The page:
Joanne M. Clarkson is the author of two collections of poems: Pacing the Moon (Chantry Press) and Crossing Without Daughters (March Street Press). Her work has appeared recently in Paterson Literary Review, Valparaiso Review,Caesura and Hospital Drive. She holds a Master’s Degree in English and has taught, but currently works as a Registered Nurse specializing in Hospice and Community Nursing. Joanne lives in Olympia, Washington, with her husband, James.
Amoskeag: The 2012 issue has come to be known as the “Identity” issue; in what way does your work deal with “identity?”
Joanne: I had been thinking about this poem for several years. A friend of mine is a graphologist and does handwriting analysis for law enforcement as well as for private clients. I had never seen her in action until she read my husband’s writing (he was a police officer). What she said about him was astoundingly accurate. She has each client copy a standard paragraph that is written in first person, thus containing several capital I’s. She explained that this personal pronoun is the most telling letter of all. Since that afternoon I had wanted to do a poem about her talent. When I saw the notice about your theme, I unearthed drafts of this poem and got to work, because graphology is all about discovering a defining identity.
Amoskeag: In developing your main and supporting characters, how do you see them losing or finding themselves?
Joanne: In this poem, she studies the suspect in a criminal case. We don’t know what he is accused of. (They rarely tell her that). But like many people who commit crimes, we learn in this short piece that he has been marginalized, forced to conform, erased in his youth. And when the motherly woman appears to take an interest in him, he confesses everything. He wants so much to be understood, to have someone pay attention to him, that he doesn’t care if this contributes to his conviction. Everyone wants to have their “I” acknowledged.
The poem also reveals the character of the graphologist: she can see from his penmanship where he came from, where he is, where he is headed. Her nature is compassionate, not malicious. She helps him reclaim his identity.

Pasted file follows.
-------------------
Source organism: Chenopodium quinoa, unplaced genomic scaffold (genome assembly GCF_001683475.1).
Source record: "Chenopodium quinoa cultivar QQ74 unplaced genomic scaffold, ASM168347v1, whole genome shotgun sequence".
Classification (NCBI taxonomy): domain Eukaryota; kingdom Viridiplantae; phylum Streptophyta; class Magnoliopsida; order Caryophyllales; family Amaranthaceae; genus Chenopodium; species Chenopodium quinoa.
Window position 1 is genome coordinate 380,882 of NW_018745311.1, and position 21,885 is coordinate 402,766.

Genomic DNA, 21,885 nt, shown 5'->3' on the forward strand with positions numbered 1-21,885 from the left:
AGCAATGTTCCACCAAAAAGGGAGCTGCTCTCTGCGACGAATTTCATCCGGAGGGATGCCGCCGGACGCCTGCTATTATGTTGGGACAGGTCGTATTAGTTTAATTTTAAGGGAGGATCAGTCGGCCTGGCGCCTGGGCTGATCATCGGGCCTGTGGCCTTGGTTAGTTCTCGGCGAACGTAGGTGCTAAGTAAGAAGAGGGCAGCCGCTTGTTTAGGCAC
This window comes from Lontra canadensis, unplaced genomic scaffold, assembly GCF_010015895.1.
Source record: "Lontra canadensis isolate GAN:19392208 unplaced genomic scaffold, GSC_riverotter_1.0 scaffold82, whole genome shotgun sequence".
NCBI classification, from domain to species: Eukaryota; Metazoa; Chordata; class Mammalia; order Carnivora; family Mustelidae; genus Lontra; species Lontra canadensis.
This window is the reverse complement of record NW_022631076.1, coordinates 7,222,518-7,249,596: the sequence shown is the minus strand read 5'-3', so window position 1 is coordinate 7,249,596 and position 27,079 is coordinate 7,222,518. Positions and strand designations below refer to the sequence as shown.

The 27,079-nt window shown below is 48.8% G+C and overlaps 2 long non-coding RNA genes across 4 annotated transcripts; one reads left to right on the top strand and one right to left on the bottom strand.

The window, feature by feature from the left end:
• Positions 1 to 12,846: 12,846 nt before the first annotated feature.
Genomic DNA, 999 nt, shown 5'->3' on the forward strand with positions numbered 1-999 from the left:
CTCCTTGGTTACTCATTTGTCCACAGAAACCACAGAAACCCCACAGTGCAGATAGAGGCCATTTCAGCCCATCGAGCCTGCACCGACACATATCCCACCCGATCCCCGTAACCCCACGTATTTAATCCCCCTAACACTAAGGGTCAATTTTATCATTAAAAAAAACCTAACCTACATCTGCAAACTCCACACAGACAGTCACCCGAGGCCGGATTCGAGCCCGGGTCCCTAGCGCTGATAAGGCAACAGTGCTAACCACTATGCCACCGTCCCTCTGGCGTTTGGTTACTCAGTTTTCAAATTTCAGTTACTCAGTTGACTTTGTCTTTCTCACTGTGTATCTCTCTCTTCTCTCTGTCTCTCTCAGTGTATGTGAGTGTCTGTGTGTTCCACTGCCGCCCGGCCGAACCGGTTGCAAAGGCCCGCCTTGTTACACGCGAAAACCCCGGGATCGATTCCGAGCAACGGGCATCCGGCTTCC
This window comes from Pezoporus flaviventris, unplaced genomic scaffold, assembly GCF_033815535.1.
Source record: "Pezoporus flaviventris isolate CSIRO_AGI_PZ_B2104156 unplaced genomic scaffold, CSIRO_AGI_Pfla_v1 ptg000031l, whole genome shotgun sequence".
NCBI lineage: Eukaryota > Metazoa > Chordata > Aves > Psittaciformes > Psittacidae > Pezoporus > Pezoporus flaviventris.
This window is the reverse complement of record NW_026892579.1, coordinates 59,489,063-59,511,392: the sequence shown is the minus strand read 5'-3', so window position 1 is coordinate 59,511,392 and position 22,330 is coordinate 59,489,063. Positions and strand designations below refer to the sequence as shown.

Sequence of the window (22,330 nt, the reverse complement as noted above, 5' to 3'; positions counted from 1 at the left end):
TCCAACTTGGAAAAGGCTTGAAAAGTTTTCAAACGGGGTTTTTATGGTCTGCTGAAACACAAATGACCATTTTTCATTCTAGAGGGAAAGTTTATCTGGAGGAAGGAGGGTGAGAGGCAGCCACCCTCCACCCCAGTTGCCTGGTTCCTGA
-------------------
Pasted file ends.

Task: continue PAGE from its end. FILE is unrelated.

I gave this poem to my friend and also read it during a workshop I presented in her home town. She liked it very much and agreed that it summed up what she tries to do – to ‘identify’ someone.
Amoskeag: What is the one line, the one sentence in your piece that for you sums up the meaning of “identity?”
Joanne: “Signature of soul” or “risking everything/to be legible again.”
Amoskeag: How do you identify yourself as a writer — how did you get here? Who/what made you so? Where have you come from? What have you gone through?
Joanne: Who/what made you so? Where have you come from? What have you gone through?
Another reason why I decided to write for and submit poems on this theme is because I believe that, at its core, writing poetry is a means to discovering one’s own identity.
I have written poems and stories since I was a small child. My mother was a teacher and we read constantly. My childhood was marked by illness and death: my sister died as an infant, my father passed when I was 10, my beloved grandfather was in a terrible automobile accident and was hospitalized for months and then institutionalized. After I graduated from high school, I went to college on a nursing scholarship. But once I got to the hospital floor, I completely fell apart. I ended up graduating in English and went on for my master’s degree. Through twists and turns of fate, I ended up spending most of my professional career as a librarian. I also faithfully wrote and published poetry including two books. I taught a lot of workshops on writing and presented library programs to help patrons understand and enjoy poetry. In the late 90’s I cared for my mother through a long and debilitating illness. After her death, I decided to return to nursing with the goal of working in Hospice. Through my nursing studies and my years in Hospice I wrote less than I ever have in my life. The experience was so intense that it took all of my emotional energy and creativity. But over the past 4 years I have been writing more intensely than ever before. My patients and their families are a continual source of inspiration whether I write l about them directly or not.
Almost all my poems are about people—individuals or the human condition. I am amazing by the impact of suffering every day. And by joy.
I have a second poem in the Identity Issue as well. It is a poem about my father and how his love of all things alive contrasted sharply with his profession. He grew up in extreme poverty, one of 10 children of a coal miner. He got drafted into WWII and, in the war, learned to be a butcher. He married my mother during that time after meeting her one night at a dance. When he got out of the Service, he got a job at Serve-U meats in downtown Seattle. All the facts about him in the poem are basically true. As a child, I didn’t realize what a sacrifice he made working at a profession contrary to his nature. Fortunately, 6 years before his death from cancer at age 44, he quit his job and began building houses, something he loved. I guess this poem is a tribute to all people who work at a job to feed their families that is not really the best fit for their soul. I always remember my father, though, as happy and very gentle.
To view an excerpt of Joanne’s poem “My Father, The Butcher,” click here.